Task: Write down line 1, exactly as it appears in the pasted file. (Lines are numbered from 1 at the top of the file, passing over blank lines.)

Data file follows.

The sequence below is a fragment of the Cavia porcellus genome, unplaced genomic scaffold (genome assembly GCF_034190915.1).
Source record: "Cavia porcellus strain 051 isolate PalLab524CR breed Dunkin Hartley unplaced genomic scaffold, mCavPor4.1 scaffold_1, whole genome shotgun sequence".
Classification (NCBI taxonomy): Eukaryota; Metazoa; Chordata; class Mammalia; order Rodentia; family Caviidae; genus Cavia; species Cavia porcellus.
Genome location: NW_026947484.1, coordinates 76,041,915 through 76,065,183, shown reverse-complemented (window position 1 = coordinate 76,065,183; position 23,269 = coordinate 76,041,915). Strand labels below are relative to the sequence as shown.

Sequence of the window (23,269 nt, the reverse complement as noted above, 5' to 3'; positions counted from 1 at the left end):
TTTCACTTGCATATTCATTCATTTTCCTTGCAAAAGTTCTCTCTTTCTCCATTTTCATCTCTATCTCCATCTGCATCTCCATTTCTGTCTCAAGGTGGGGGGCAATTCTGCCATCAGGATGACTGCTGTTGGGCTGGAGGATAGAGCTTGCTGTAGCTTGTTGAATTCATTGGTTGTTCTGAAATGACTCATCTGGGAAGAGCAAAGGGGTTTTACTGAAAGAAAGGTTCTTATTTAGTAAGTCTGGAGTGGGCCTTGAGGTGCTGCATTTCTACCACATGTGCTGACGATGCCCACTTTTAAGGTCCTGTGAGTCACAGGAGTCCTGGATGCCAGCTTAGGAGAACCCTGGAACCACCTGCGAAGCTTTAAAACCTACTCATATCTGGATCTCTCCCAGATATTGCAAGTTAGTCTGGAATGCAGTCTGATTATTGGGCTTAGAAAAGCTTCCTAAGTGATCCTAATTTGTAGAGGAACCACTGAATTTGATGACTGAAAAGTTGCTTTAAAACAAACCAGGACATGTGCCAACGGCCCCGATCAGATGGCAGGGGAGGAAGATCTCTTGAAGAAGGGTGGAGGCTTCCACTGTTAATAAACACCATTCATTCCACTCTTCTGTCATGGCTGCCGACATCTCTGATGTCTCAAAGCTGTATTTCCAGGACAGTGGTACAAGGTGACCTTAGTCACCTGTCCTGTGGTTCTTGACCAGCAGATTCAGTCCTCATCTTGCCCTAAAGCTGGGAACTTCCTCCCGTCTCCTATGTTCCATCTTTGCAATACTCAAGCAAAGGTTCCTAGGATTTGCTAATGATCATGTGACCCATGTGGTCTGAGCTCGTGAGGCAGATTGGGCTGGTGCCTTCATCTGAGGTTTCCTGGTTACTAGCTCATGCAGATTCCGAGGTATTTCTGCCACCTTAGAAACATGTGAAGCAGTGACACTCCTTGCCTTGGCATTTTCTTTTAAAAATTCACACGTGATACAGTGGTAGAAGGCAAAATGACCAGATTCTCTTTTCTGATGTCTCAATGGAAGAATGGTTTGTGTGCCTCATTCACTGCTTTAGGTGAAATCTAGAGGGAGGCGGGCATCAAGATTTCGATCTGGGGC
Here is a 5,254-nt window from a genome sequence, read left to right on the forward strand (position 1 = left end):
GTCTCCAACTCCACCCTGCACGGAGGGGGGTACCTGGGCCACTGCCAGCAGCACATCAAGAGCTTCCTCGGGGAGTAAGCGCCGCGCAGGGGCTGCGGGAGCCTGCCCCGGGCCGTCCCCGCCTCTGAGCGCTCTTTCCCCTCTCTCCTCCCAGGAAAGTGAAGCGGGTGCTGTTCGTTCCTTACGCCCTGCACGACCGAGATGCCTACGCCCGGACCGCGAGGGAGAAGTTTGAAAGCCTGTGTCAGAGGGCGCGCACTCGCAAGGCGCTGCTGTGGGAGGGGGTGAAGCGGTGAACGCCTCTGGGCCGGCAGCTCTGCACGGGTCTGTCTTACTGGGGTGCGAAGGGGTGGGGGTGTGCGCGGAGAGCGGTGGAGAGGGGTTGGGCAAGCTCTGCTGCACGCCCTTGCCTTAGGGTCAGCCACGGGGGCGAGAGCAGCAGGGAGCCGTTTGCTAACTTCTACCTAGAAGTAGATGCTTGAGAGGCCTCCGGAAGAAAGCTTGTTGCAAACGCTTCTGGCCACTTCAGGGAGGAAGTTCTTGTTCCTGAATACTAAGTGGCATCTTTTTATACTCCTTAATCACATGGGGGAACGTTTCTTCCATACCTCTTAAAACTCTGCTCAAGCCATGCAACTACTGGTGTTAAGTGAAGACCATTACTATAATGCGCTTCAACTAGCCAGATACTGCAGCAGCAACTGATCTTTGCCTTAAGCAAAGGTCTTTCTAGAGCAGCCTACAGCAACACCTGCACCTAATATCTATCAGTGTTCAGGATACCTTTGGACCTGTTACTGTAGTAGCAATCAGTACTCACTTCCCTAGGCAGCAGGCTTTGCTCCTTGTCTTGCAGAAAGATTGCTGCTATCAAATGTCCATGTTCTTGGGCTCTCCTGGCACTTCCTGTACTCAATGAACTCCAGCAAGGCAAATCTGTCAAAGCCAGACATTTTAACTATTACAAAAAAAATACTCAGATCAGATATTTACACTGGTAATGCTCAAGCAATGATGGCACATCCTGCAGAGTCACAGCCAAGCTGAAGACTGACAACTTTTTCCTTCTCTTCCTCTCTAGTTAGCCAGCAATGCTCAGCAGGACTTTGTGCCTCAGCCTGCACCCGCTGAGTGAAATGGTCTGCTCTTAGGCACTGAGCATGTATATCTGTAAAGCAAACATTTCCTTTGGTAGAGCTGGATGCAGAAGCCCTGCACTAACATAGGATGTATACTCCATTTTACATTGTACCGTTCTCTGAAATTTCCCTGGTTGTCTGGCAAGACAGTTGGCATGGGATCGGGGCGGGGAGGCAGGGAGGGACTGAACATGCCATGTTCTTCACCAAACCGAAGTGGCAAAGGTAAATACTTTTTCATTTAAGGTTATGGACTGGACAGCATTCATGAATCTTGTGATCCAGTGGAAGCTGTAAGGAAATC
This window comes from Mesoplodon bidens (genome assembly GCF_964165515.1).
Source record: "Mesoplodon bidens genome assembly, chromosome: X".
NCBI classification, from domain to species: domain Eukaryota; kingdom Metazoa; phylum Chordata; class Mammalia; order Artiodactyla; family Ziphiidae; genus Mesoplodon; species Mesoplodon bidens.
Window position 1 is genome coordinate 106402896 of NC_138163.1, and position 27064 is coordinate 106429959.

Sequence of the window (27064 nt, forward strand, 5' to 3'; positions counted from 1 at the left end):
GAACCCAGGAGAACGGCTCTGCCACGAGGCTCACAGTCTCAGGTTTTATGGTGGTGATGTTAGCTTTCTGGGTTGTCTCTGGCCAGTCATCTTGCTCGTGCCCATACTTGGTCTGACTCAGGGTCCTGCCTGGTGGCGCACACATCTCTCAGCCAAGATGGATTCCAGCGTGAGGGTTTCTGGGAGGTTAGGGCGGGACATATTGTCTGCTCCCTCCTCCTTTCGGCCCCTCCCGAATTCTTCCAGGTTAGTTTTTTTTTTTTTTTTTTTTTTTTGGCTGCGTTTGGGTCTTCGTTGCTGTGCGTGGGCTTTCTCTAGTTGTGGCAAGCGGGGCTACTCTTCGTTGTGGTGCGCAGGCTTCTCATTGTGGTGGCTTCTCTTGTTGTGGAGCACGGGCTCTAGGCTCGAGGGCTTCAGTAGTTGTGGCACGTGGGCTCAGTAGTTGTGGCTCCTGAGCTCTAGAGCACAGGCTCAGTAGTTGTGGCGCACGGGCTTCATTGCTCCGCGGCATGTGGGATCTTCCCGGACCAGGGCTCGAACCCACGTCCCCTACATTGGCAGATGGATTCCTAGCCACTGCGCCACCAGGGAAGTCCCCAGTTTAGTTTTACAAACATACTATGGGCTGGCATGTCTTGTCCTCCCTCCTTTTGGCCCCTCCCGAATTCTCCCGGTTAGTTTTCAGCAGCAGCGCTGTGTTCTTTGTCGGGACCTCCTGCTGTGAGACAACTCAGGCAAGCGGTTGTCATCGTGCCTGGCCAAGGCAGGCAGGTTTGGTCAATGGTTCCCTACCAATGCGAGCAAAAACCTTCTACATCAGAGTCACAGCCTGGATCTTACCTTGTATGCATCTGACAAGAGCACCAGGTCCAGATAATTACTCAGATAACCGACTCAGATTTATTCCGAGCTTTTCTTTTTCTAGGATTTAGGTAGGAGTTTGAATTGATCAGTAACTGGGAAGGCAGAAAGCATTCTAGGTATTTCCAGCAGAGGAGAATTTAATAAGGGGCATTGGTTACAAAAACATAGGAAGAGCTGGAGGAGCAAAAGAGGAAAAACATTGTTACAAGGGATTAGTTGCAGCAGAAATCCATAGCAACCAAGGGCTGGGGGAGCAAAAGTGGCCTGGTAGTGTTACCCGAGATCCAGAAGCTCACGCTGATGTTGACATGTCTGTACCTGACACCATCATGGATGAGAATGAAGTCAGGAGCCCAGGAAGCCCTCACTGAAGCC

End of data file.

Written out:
The sequence below is a fragment of the Cavia porcellus genome, unplaced genomic scaffold (genome assembly GCF_034190915.1).